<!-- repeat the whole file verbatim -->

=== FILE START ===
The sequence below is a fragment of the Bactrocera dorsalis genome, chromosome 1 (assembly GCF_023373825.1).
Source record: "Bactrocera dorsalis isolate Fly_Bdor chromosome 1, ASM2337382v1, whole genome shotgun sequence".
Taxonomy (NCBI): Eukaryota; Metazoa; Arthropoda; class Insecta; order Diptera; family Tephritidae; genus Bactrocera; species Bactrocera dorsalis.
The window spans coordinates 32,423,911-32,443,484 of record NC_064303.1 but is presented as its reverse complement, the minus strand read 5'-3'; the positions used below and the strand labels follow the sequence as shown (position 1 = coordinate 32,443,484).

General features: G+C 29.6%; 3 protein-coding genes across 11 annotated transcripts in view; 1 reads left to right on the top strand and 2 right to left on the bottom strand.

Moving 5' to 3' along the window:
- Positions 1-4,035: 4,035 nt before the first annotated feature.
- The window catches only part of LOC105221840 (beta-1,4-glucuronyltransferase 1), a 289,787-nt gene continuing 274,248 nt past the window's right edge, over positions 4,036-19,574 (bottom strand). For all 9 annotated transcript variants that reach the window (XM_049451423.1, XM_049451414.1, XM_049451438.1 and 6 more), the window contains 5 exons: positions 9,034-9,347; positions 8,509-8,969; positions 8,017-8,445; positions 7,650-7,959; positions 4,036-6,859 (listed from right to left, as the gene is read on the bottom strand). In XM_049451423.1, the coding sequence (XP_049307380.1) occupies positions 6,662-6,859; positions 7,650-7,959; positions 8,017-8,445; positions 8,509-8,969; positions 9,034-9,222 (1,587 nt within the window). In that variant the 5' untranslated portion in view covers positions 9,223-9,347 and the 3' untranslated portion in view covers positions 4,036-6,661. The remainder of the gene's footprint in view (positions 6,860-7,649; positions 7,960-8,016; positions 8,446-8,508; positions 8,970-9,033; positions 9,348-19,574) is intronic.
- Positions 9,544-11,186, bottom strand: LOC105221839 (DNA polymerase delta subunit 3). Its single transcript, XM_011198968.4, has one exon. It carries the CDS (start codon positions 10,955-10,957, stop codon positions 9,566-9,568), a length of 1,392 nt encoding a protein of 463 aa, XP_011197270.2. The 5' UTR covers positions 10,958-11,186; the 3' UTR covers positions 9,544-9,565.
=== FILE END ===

The sequence below is a fragment of the Bactrocera dorsalis genome, chromosome 1 (assembly GCF_023373825.1).
Source record: "Bactrocera dorsalis isolate Fly_Bdor chromosome 1, ASM2337382v1, whole genome shotgun sequence".
Taxonomy (NCBI): Eukaryota; Metazoa; Arthropoda; class Insecta; order Diptera; family Tephritidae; genus Bactrocera; species Bactrocera dorsalis.
The window spans coordinates 32,423,911-32,443,484 of record NC_064303.1 but is presented as its reverse complement, the minus strand read 5'-3'; the positions used below and the strand labels follow the sequence as shown (position 1 = coordinate 32,443,484).

General features: G+C 29.6%; 3 protein-coding genes across 11 annotated transcripts in view; 1 reads left to right on the top strand and 2 right to left on the bottom strand.

Moving 5' to 3' along the window:
- Positions 1-4,035: 4,035 nt before the first annotated feature.
- The window catches only part of LOC105221840 (beta-1,4-glucuronyltransferase 1), a 289,787-nt gene continuing 274,248 nt past the window's right edge, over positions 4,036-19,574 (bottom strand). For all 9 annotated transcript variants that reach the window (XM_049451423.1, XM_049451414.1, XM_049451438.1 and 6 more), the window contains 5 exons: positions 9,034-9,347; positions 8,509-8,969; positions 8,017-8,445; positions 7,650-7,959; positions 4,036-6,859 (listed from right to left, as the gene is read on the bottom strand). In XM_049451423.1, the coding sequence (XP_049307380.1) occupies positions 6,662-6,859; positions 7,650-7,959; positions 8,017-8,445; positions 8,509-8,969; positions 9,034-9,222 (1,587 nt within the window). In that variant the 5' untranslated portion in view covers positions 9,223-9,347 and the 3' untranslated portion in view covers positions 4,036-6,661. The remainder of the gene's footprint in view (positions 6,860-7,649; positions 7,960-8,016; positions 8,446-8,508; positions 8,970-9,033; positions 9,348-19,574) is intronic.
- Positions 9,544-11,186, bottom strand: LOC105221839 (DNA polymerase delta subunit 3). Its single transcript, XM_011198968.4, has one exon. It carries the CDS (start codon positions 10,955-10,957, stop codon positions 9,566-9,568), a length of 1,392 nt encoding a protein of 463 aa, XP_011197270.2. The 5' UTR covers positions 10,958-11,186; the 3' UTR covers positions 9,544-9,565.